Here’s a nice video from a meetup in Brooklyn of members of the Muff Wiggler forum. DIY meets modular.
“… Muff Wiggler enjoys scaring friends, family, neighbours and cats alike with bizarre and frightning electro-analog mayhem.” – muffwiggler.blogspot.com
Visit the forum: muffwiggler.com
This entry was written by circuit bending, synthesizer, video and tagged Brooklyn, diy, Muff Wiggler, synthesizer. Leave a comment or view the discussion at the permalink and follow any comments with the RSS feed for this post.
This short titled Dictaphone Parcel won the Passion Pictures Prize in London, in February 2010. What does your package hear as it travels from source to destination?
“Dictaphone Parcel is an animation based on a sound recorded with a dictaphone travelling secretly inside a parcel. As the hidden recorder travels through the global mail system, from London to Helsinki, it captures the unexpected. We hear a mixture of abstract sounds, various types of transport and even discussions between the mail workers. The animation visualizes this journey by creating an imaginary documentary.” – Lauri Warsta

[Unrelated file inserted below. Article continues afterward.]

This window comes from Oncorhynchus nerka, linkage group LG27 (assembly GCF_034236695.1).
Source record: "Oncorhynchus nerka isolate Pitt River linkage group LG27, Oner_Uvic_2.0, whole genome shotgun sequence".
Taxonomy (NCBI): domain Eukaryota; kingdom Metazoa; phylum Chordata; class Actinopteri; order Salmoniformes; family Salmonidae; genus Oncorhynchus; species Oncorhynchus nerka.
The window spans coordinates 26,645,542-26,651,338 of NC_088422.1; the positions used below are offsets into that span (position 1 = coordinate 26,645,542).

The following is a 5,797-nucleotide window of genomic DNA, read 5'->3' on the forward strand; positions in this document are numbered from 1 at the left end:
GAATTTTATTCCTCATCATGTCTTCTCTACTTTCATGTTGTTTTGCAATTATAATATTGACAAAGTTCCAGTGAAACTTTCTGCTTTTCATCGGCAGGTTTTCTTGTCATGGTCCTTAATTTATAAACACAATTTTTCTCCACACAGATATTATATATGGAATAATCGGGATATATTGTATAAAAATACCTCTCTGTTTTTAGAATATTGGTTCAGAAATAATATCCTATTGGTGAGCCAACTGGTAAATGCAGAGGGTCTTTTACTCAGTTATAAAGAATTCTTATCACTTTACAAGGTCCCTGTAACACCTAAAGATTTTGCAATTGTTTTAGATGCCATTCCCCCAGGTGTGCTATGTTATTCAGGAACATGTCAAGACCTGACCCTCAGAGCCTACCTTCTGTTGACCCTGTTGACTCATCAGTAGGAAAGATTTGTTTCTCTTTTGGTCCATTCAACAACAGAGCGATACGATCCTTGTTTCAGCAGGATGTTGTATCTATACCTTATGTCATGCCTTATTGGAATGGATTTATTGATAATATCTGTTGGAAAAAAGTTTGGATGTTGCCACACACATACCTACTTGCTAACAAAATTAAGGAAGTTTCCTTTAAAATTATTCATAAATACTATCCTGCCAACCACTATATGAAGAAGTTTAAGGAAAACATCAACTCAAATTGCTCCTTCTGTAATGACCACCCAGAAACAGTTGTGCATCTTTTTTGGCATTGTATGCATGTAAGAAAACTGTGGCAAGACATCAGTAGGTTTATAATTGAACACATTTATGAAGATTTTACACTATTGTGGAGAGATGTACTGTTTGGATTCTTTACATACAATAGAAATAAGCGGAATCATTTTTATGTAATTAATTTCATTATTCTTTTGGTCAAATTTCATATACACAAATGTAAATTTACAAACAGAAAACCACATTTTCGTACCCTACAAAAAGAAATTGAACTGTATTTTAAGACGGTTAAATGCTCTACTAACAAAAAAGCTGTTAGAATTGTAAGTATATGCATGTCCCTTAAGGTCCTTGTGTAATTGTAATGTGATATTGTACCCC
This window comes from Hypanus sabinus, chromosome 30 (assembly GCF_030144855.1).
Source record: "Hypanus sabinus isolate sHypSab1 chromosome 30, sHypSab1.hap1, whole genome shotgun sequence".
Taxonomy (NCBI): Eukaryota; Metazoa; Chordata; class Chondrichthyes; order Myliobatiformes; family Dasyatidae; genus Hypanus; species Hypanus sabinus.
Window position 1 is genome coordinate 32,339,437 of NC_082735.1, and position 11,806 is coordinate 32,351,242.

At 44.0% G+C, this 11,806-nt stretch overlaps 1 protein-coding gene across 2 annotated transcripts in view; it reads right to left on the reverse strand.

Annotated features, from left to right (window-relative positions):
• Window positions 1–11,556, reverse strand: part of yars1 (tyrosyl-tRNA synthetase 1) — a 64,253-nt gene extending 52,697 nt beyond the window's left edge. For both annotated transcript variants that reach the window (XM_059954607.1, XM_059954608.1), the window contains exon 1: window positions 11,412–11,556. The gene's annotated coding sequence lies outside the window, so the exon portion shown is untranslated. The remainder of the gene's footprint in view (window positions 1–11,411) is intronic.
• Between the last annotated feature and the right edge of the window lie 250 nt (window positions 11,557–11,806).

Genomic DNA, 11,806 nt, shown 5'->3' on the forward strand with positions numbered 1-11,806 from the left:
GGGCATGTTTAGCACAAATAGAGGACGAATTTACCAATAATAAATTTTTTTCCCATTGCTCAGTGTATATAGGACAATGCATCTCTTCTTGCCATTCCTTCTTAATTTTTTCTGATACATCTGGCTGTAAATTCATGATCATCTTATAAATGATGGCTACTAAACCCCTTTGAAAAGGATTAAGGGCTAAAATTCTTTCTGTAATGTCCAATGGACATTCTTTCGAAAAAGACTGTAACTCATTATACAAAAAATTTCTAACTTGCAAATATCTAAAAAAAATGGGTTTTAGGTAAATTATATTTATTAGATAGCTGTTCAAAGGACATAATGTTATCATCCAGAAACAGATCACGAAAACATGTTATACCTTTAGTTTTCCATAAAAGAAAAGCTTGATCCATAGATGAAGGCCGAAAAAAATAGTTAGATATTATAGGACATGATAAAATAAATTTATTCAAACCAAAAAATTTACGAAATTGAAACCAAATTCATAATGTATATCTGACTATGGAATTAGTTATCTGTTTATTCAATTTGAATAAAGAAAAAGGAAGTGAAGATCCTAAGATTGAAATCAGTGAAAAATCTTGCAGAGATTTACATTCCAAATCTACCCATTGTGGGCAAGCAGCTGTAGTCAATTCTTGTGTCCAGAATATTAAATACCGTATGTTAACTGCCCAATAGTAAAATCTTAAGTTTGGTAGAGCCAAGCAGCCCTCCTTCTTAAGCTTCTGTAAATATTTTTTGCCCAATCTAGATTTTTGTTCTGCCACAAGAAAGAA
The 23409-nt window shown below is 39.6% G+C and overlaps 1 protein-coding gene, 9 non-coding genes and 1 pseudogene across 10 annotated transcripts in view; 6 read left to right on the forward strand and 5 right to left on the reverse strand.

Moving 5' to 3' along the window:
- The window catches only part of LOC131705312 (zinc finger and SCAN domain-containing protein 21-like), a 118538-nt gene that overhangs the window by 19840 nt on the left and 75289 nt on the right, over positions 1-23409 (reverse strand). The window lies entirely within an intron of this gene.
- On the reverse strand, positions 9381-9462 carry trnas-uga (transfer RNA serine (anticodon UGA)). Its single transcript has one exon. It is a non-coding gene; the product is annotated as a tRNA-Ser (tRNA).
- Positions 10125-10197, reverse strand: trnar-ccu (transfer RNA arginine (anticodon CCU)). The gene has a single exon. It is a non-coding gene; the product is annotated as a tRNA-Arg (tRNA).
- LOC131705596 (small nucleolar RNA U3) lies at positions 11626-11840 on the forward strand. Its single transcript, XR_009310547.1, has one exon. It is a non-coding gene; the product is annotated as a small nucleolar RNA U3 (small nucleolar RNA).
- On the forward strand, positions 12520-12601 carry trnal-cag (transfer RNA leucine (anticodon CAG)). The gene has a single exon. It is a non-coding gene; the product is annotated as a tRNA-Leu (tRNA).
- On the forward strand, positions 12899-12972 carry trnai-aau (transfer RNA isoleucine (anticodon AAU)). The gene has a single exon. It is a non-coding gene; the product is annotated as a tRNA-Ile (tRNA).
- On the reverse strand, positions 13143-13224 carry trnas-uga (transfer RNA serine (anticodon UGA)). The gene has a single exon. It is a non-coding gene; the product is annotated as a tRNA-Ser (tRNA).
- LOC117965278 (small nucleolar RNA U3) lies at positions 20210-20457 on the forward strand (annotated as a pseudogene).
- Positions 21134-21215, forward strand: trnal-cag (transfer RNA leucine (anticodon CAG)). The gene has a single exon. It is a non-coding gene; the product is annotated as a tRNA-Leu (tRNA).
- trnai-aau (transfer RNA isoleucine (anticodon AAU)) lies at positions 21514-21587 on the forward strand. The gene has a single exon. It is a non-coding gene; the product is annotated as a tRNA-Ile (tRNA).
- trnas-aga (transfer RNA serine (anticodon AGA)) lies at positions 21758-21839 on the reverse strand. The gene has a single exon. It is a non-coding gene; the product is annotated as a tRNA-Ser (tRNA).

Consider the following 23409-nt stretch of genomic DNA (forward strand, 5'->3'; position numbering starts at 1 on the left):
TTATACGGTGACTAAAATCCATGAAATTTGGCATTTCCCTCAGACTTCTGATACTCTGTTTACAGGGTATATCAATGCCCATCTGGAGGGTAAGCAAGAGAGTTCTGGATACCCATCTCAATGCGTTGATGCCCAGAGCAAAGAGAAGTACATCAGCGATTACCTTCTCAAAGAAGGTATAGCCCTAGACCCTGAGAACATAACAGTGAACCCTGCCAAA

via laughing squid
photo credit: Kaptain Kobold
I absolutely loved the early punkish B-52s before there later happy happy stuff. I wore out my LP of the original 1979 album “the B-52′s” (iTunes link) containing 52 Girls, Planet Claire and of course Rock Lobster. The Bit-52′s are a computer generated cover band. I’m amazed at the effort.
“The Bit-52′s consist of: Fred’s Vocals – TI99/4a computer, speech synthesizer and terminal emulator ii module. Kate and Cindy’s Vocals – Two HP Scanjet 3C scanners (Not Printers), UBunto and sjetplay written by NuGanjaTron. The Guitar, Keyboard, Cow Bell, Cymbal and Tambourine are all controlled by various types of push/pull solenoinds for a total of 23. The Solenoids are powered by four ULN2803 darlington drivers and everything is controlled by two PIC16F84A microcontrollers.” – bd594